Early explorations were small and gold ore was processed offsite. Such was Rochester, until on 1912 Joseph Nenzel discovered a rich silver ore. This event changed the forecast for the insignificant town. The steep canyon walls of surrounding Upper Rochester did not allow for larger populations, so Lower Rochester was created further down the canyon.

The boom town populations swelled with miners and businesses. The upper town commercial district support the saloons and hotels, while the mills and mining operations were hosted in the lower town. At one point, the town had The Rochester Philharmonic Orchestra.

Lower Rochester, Nevada 1913
Lower Rochester, Nevada 1913

The Nevada Short Line Railway extended a track to Oreana, a town east of Rochester in 1914. From Oreana, a rail was built to Lower Rochester through Limerick Canyon. The rail was extended to the upper camp in 1915 to haul ore to the lower town. Although the track was laid down, the rail never really serviced the mines very well. Accidents, fires and mismanagement caused the service to be unreliable. The mines eventually build a tram between the two towns, however the tram service and railway both failed. The rails were removed in 1920.

Moving a tent of Rochester, Nevada 1913
Moving a tent of Rochester, Nevada 1913

Despite theses problems the mining operations continued, however the interest in the location began to subside in 1922. The mines produce over $9 million in gold and silver.

The town of Upper Rochester is currently buried below the tailings of a modern mining operation. Fire destroy much of the lower town in 2012.

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Mazuma Nevada – Pershing County Ghost Town

Mazuma, Nevada - 1908
Mazuma, Nevada – 1908

Mazuma Nevada started its short life in 1907 when the Seven Troughs gold strike started attracting an influx of miners from other areas. The town was named from the Mazuma Hills claims and the camp grew quickly in the mouth of Seven Troughs Canyon.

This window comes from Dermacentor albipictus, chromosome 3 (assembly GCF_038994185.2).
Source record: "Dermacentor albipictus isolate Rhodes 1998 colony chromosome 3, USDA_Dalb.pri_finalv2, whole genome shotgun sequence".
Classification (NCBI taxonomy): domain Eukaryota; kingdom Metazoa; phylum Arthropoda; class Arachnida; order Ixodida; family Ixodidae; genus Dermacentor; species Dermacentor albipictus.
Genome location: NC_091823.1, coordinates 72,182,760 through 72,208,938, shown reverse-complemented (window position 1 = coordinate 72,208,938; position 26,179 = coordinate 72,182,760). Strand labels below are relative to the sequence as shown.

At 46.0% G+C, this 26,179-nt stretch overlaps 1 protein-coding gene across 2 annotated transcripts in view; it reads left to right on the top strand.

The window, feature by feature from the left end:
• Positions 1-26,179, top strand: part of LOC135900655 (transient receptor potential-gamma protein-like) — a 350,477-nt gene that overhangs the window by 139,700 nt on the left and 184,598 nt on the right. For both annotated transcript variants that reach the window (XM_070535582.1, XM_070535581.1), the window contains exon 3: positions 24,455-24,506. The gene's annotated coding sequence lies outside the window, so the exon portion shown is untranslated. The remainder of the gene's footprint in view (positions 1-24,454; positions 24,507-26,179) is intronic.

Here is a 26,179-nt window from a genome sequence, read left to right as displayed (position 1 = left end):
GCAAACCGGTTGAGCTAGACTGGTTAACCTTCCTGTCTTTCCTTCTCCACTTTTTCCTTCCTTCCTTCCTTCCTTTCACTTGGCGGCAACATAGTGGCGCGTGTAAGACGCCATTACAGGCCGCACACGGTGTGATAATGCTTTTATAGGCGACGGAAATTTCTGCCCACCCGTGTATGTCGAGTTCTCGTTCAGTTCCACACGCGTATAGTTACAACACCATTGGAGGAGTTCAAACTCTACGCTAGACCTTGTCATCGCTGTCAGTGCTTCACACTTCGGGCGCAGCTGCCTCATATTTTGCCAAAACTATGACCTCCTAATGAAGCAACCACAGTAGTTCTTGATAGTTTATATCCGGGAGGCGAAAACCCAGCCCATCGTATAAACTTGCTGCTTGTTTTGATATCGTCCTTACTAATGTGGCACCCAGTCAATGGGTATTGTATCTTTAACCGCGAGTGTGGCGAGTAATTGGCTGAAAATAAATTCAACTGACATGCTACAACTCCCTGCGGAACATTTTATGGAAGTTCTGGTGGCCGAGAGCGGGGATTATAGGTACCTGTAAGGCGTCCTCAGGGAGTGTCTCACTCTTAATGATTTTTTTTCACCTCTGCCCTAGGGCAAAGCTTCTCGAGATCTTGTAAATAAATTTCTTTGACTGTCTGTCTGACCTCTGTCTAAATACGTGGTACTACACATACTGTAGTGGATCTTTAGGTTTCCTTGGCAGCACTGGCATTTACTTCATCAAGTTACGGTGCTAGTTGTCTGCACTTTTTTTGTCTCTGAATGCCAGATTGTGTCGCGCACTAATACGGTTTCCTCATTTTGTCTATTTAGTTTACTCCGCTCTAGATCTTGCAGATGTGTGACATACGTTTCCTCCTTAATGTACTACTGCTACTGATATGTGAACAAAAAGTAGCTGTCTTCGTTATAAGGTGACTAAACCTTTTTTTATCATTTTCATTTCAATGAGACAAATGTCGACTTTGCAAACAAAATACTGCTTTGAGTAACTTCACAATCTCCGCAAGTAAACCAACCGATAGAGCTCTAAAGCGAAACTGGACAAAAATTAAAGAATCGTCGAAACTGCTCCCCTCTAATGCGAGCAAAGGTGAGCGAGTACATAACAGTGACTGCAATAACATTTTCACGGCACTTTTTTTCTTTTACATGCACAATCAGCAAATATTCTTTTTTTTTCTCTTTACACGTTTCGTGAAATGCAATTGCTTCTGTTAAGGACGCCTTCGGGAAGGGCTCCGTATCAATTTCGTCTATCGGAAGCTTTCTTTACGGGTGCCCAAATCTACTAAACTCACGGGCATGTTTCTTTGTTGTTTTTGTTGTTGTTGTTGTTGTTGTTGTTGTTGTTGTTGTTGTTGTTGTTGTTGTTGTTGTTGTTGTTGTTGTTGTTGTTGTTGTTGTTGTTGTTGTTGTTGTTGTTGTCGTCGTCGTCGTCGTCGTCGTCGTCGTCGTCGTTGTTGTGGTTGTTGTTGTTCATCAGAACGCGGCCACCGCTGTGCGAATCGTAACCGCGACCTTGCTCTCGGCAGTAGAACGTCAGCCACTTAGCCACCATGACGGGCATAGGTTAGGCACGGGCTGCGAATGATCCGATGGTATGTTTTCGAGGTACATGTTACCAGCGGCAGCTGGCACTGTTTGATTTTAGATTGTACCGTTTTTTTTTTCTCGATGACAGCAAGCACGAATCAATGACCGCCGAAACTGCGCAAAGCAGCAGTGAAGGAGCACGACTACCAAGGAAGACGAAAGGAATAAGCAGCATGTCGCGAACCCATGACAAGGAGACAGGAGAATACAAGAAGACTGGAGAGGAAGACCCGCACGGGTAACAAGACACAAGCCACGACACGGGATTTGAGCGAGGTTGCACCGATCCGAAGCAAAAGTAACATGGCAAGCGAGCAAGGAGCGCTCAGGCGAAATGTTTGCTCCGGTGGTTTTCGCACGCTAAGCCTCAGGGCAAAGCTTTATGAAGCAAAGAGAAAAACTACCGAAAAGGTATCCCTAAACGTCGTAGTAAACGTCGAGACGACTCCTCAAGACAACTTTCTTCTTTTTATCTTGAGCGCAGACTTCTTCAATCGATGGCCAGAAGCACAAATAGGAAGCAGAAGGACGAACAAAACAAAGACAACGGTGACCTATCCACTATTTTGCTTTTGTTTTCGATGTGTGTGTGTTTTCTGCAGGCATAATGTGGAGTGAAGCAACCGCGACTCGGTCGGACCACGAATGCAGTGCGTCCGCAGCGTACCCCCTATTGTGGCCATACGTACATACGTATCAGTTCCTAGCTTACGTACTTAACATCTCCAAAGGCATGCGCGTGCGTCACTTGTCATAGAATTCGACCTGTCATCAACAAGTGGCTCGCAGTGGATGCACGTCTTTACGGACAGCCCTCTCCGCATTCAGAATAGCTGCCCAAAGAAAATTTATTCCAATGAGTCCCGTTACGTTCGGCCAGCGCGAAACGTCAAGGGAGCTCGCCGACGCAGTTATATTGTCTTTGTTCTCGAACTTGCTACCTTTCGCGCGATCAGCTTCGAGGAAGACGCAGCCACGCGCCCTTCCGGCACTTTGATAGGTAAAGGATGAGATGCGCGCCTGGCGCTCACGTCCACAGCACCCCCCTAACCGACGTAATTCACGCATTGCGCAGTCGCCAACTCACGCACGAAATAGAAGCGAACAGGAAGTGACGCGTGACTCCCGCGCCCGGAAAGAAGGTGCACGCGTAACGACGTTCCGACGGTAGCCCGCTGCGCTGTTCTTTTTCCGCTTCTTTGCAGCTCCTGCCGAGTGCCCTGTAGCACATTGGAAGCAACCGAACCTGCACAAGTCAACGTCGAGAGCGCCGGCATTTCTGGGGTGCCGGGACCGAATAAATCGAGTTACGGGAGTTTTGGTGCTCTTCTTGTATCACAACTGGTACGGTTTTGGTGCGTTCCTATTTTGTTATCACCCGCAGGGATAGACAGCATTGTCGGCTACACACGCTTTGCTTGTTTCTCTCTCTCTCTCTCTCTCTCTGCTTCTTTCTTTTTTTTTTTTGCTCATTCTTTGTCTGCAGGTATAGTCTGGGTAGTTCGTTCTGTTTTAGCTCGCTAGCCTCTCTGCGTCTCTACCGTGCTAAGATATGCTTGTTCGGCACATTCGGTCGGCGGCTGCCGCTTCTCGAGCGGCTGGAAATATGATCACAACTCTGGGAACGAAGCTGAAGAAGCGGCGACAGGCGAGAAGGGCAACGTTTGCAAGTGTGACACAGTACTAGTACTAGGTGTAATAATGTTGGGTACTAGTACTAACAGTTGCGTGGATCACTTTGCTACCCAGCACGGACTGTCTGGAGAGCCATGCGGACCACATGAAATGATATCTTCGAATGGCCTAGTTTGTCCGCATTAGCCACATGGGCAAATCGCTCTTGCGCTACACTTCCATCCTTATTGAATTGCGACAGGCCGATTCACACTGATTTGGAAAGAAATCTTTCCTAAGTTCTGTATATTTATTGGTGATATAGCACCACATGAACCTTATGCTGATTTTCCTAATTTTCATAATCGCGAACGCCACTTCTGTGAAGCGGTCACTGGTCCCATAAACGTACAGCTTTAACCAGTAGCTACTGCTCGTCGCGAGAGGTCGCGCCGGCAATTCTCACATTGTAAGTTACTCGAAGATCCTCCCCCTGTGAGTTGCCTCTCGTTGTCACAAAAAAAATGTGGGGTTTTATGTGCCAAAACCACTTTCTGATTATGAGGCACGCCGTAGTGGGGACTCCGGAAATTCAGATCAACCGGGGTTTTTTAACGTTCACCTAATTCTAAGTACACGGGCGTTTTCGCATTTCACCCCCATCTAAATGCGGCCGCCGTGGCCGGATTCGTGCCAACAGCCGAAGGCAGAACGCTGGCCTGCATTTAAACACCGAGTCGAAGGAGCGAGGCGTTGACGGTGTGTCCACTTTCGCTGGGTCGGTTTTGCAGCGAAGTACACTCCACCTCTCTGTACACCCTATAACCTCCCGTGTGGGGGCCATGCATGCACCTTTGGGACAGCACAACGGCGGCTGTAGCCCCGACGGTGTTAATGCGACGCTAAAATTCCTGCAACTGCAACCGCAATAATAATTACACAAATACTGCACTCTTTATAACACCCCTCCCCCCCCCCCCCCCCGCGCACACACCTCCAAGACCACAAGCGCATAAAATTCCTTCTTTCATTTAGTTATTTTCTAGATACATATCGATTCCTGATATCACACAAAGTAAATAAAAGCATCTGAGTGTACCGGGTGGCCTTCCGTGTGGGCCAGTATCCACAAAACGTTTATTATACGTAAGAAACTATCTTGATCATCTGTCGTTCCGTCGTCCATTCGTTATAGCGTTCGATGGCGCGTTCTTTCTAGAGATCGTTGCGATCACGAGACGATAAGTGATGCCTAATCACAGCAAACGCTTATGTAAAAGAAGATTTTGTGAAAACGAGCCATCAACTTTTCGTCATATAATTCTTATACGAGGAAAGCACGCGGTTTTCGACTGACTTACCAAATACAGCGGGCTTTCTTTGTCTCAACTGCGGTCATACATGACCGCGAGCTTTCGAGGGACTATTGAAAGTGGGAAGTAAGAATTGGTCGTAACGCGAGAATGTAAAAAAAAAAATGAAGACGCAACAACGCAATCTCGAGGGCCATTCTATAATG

The summer of 1908 say the camp as the largest in the area with the founding of a post office, bank, three story hotel, fire department and the Seven Troughs District News.

The Darby Mill was built and started production in 1909. The future was relatively bright for this upstart little town.

Yesterday afternoon, at about five o’clock, the town of Mazuma (northeast of Reno) was devastated, eight people were drowned and nine more injured, many fatally, and a property loss estimated at nearly $200,000 by a cloud burst that swept down, unheralded, upon the mountain town. The known dead are:

Edna Russell, Postmistress at Mazuma;

Three children of Wm. Kehoe, all aged under seven;

M.C. Whalen, a miner, aged 35;

Mrs. Floyd Foncannon, drowned in Burnt Canyon six miles north of Seven Troughs canyon.

Those injured so far as can be learned at time of going to press are:

John Trenchard, merchant, probably fatally;

Mrs. Trenchard, badly cut and bruised, may recover.

Mrs. Kehoe, cut about head and face, bruised about body, may die;

Mrs. O’Hanlan, badly injured, may recover.


Today the first witnesses of the flood conductions and who talked to the survivors returned to town. Among them was Drs. Russell and West, H.J. Murriah, J.T. Goodlin, H.S. Riddle, Jack and Will Borland and W.H. Copper.

Lovelock Review-Miner July 12, 1912
Mazuma Flood Damage - 1912
Mazuma Flood Damage – 1912

The town of Mazuma was build in the flood channel of Seven Troughs Canyon. A nearby cloud burst caused a wall of water estimated between eight and ten feet tall scouring the canyon floor as it raced by.

The Darby Mill survived the flood only to be lost to fire two weeks later. After the flood and fire, the mill was rebuilt operations continued until 1918.